The Second World War and America's Civil Rights Activists
When Barack Obama is sworn in on Tuesday, former Tuskegee Airmen will be among his honored guests. These black veterans of the Second World War were trained in segregated American squadrons under the most difficult conditions, becoming the first African-American fighter pilots, who flew missions with great success.
Historical scholarship has long neglected the role black American soldiers played in freeing Europe from nationalism and fascism. But it has paid even less attention to the enormous influence the war against Hitler and his racial ideology had on the American civil rights movement. Harvard Sitkoff, a pioneer in the field of "African American Studies," who now teaches history at the University of New Hampshire, calls World War II a turning point in the fight against racism in America. Even though segregation continued to exist, Sitkoff explained in a presentation at the German Historical Institute in Washington, DC, the war dealt a crucial blow to the Jim Crow Laws. The institute, together with the Heidelberg Center for American Studies and Vassar College in New York, is working to elucidate the transatlantic aspects of the civil rights movement.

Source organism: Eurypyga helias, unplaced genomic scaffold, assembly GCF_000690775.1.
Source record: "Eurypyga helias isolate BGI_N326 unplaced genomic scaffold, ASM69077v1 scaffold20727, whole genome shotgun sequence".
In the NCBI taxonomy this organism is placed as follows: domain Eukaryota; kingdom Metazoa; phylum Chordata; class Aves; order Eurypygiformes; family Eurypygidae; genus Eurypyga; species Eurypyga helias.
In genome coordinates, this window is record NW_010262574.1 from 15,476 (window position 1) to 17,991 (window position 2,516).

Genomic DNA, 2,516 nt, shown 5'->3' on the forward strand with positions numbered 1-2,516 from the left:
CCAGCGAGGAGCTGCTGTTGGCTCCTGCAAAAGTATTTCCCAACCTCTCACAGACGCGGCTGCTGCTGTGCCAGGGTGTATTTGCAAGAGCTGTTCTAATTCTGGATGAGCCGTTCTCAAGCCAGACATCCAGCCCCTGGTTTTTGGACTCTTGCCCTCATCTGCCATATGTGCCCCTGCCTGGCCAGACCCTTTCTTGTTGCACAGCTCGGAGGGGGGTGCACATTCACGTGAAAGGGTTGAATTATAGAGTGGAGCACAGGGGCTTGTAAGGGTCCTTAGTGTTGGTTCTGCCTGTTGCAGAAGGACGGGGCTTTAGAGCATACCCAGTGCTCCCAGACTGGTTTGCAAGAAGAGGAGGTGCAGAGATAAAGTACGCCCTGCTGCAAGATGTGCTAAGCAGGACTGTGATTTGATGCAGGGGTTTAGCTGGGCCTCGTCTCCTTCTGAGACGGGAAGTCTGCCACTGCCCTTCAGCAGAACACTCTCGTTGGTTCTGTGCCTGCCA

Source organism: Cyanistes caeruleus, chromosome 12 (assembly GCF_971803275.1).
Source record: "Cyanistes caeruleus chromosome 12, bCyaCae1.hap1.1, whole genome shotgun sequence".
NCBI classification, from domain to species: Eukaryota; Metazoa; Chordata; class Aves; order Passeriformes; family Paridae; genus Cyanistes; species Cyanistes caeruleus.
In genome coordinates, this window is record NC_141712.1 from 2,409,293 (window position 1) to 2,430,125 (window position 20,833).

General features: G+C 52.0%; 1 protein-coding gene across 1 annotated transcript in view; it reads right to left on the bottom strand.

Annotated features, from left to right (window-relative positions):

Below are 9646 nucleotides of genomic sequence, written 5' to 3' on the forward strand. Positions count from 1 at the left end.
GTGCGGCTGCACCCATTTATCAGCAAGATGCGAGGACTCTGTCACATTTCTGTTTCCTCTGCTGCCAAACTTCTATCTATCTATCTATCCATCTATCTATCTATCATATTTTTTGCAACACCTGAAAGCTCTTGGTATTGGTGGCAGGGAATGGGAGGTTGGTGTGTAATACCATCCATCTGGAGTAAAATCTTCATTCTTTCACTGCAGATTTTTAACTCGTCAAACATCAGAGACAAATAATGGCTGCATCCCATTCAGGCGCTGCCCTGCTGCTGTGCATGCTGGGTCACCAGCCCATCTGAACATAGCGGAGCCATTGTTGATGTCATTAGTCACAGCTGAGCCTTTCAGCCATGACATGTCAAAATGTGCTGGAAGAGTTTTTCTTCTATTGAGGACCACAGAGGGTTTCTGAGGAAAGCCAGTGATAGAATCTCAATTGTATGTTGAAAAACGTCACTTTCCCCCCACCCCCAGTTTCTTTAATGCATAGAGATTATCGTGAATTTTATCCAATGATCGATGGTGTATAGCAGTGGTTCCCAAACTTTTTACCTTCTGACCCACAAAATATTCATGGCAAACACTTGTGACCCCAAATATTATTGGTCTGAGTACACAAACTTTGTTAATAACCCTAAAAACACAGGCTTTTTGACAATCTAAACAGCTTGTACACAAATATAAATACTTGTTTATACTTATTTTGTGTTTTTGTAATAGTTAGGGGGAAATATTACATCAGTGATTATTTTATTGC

Sitkoff claims that one can see how much the demographic, social, economic, political, and ideological unrest of the war years and the deployment of black soldiers to Europe advanced the struggle against segregation simply by looking at the membership numbers of the National Association for the Advancement of Colored People (NAACP). From 1940 to 1946, this civil rights organization grew from 50,000 to 400,000 members. Sitkoff, himself a veteran of the movement, attributes this development primarily to the "Double-V-Campaign" (Double Victory Campaign) of the association. With the support of black journalists, intellectuals, and artists, NAACP leaders used the military campaign against fascism in Europe to denounce segregation and discrimination at home.
Sitkoff quoted a commentary from the NAACP publication The Crisis from January 1942. The status of blacks in Washington, it declared, differed "only a little" from that of Jews in Berlin, and "if the ghettos in Poland are evil, so are the ghettos in America." That black soldiers experienced the paradox of enjoying more rights and freedoms in Germany than in their home country, which presented itself as the defender of human rights and democracy, Sitkoff claimed, gave a decisive boost to the campaign on the home front. President Truman finally felt forced to act when numerous black war veterans became victims of violence in the South upon returning. These assaults galvanized the American government to impose civil rights with the help of a presidential mandate—that is, with the very tool later discredited in the fight against terrorism.